Pets are great for kids. Period. Anyone who’s had animals around their growing children or who grew up with pets would tell you that. Despite this, most people with children and pets have experienced the death stare. I’m referring to ‘the look’ you get from friends and family when they see your dog lick your kid’s face or worse yet - when it licks their kid’s hands. You’ve probably also encountered comments like - “You let the dog in the house around the kids?” “The cat sleeps in the bed?” “Aren’t you afraid the dog might harm the child?”
In this blog, we’ll together bust myths and understand why it’s awesome to have pets around kids. Let’s dive right in:
Health Benefits: Believe it or not, growing up with a pet bestows children with exemplary health benefits! A study by Dr. Gern at the University of Wisconsin-Madison found that infants who grew up with pets were less likely to develop asthma or allergies. They are able to fend off infections like cold and flu better, thus having less days off school.
Responsibility and Consistency: Including children in pet-related chores is a terrific way to impart the lesson of responsibility. By assigning age-appropriate tasks like playing with the dog or feeding the cat, you teach kids how important it is to follow through with their duties. After all, certain four-legged furries are counting on them! It also helps them develop a conscience - it’s hard for the kiddo to sleep at night if they haven’t made sure their pet’s tummy is full. No matter what else is going on in their lives, the fish\bird\cat always needs to be looked after.
Companionship and Improved Mental Health: Children always find reliable support and security in their animal companions - which is great news for mental health! Kids with pets are less anxious, withdrawn, stressed, hypertensed or depressed. In fact, having pets lowers blood pressure and reduces the risk of heart diseases at any given age.
Empathy and Compassion: Having pets puts kids in the position of caregivers which is quite a contrast to the fact that they have only been care-receivers up till then. When kids learn to approach pets with kindness, love and compassion, it easily translates into treating other human beings the same way.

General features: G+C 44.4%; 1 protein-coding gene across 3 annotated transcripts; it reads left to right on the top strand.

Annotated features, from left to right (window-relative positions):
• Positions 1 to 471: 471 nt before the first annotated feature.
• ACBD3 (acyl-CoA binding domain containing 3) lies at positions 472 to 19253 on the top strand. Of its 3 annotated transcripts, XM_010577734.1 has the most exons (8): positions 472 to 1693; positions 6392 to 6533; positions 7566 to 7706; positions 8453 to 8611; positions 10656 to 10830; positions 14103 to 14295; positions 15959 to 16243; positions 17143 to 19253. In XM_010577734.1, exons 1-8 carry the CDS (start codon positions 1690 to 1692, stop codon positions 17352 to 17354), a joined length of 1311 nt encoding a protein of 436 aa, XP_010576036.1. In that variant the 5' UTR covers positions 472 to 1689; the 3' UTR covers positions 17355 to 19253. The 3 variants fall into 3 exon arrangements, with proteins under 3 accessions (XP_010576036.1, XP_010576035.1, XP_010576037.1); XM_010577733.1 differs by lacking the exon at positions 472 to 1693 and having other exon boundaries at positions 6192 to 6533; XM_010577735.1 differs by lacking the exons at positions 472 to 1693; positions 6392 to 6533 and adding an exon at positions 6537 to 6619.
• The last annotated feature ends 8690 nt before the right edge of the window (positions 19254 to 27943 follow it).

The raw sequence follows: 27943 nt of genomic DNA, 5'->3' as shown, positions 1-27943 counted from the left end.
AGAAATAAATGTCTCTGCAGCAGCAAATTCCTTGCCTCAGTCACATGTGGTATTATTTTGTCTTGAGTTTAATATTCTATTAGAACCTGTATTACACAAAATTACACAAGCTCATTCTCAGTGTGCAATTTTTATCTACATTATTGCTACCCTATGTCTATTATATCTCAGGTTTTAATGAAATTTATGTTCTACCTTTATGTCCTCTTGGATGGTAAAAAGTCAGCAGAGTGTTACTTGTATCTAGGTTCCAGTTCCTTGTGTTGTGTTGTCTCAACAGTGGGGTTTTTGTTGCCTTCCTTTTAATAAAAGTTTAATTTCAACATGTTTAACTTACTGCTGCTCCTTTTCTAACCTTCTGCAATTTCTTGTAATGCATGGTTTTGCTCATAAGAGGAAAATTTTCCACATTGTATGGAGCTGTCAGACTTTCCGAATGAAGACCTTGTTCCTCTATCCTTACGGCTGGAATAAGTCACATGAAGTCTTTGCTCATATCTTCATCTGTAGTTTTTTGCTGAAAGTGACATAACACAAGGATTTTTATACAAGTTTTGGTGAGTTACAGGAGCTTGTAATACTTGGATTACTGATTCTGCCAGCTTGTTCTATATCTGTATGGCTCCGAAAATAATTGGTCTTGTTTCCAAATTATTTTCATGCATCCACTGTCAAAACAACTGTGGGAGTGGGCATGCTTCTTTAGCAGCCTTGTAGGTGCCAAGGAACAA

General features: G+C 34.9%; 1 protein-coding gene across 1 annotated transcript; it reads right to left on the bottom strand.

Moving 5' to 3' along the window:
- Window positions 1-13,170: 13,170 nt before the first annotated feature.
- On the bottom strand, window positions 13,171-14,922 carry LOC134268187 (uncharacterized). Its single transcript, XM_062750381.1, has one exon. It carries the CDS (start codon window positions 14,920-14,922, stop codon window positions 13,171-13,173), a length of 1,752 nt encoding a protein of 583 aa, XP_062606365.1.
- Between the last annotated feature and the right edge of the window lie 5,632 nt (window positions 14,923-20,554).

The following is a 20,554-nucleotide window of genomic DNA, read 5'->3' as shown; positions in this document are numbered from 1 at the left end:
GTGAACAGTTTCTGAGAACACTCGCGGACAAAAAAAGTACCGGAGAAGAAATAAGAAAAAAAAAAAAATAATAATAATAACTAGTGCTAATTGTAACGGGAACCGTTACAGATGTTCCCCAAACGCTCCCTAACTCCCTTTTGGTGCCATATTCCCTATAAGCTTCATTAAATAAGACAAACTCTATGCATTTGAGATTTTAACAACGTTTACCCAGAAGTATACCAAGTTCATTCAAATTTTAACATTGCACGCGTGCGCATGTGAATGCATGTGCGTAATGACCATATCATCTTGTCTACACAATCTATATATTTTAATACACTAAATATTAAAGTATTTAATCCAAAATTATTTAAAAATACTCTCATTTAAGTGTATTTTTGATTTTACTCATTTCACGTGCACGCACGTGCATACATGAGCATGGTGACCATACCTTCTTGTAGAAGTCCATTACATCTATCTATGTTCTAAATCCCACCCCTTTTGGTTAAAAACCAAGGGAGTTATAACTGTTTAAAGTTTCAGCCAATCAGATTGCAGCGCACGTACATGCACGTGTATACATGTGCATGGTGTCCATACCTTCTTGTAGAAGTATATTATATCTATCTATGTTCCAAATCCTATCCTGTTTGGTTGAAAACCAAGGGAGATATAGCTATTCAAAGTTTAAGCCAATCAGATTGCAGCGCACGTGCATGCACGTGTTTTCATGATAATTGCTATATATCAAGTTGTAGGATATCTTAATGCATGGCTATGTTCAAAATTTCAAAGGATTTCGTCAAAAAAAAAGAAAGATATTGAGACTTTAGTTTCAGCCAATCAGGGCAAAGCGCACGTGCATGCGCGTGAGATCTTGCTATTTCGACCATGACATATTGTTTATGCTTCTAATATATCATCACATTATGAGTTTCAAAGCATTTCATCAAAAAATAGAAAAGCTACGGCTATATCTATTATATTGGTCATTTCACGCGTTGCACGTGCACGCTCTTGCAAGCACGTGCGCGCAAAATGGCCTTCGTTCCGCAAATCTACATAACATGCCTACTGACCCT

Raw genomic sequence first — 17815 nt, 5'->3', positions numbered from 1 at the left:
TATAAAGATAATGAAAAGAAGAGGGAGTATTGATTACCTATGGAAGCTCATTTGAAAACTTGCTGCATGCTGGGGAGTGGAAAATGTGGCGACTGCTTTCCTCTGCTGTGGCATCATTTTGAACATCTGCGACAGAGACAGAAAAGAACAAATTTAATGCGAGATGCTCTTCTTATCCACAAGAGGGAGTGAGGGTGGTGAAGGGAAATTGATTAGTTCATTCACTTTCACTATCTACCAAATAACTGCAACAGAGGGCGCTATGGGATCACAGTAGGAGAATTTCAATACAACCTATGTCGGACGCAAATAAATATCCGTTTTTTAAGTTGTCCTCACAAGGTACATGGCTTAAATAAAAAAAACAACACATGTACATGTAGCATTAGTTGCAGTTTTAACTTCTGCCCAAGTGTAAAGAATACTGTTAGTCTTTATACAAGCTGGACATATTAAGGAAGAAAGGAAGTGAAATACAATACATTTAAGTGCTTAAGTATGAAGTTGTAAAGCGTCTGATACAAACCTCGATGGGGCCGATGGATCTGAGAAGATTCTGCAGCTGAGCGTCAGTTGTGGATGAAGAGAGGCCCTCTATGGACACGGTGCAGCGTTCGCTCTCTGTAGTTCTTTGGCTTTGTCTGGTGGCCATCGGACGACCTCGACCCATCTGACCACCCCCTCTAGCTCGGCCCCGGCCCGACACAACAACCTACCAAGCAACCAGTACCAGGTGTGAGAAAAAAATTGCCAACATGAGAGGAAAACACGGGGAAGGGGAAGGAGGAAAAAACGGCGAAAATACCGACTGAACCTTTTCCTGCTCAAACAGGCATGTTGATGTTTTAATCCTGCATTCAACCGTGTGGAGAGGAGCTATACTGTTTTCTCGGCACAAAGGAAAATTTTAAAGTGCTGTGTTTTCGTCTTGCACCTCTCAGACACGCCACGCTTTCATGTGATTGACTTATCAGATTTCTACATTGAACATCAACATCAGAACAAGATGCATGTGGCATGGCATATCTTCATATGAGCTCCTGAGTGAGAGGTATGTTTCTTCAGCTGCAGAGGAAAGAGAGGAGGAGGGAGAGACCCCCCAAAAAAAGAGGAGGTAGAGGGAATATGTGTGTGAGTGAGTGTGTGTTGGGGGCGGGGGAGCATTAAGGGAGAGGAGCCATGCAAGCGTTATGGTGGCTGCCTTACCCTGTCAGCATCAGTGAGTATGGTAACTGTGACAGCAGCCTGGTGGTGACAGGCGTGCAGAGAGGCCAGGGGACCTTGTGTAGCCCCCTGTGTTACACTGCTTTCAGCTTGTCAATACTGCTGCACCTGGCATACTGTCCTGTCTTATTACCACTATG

Accepting the Cycles of Life: Sad things happen - that’s just how life is. Sadness, disappointment, grief and loss are all natural emotions that parents often try to shield their kids from. That’s why everyone's a winner and always deserves a ribbon on Sports Day. Children who do not experience the full range of emotions lack resilience and the ability to cope with challenges as they grow older. It’s sad, but sometimes pets get sick and even die. This is the natural cycle of life and the emotions that come with it are important to help children realize that sadness is only a temporary state. Life goes on and we all come out the other side of dark times.
Kids Become Confident Speakers and Readers: Another pleasant shocker - kids who struggle with reading can improve themselves by reading to their pets. Kids become more relaxed around pets and feel less judged. A study at Tufts University found that second graders who read to dogs in an after-school program demonstrated better attitudes toward reading and speaking.
Pets Bring Families Together: In this go-go-go world, it’s unbelievably hard to find time to spend with family. Having a pet however can actually bring parents and children closer. All the activities that revolve around your Cooper or Fluffy – from exercise to grooming to feeding – require immense teamwork and cooperation. Animals then become the focus of family activities. They help enjoy each other’s company whilst communicating with one another.
Away from Technology : Bonus points for putting the iPads down. While so much of our kids' lives are filled with screens, interacting with pets takes them away from that. It teaches kids to be more present.
The endless benefits of owning a pet aside, parental instinct always trumps all! If you are a parent who already owns a pet, be sure to supervise their interactions and make sure they don’t show any signs of aggression - even if you ‘know’ your pet well. Likewise, teach your children to respect pets - never allow them to tease or take away food or toys from them. If you’re someone who’s still contemplating bringing home a pet to your children, make sure that the pet you choose is a good fit for your location, your lifestyle and the members of your household. It is important to convey the joy of loving and caring for a new pet to your child even before you decide to get the pet home. Demonstrate the tasks and exhibit the behaviour you want your child to mirror.
Stay tuned to Early Steps Academy for the next blog - Hint: It's one of the most requested of all times! Till then -Happy Parenting!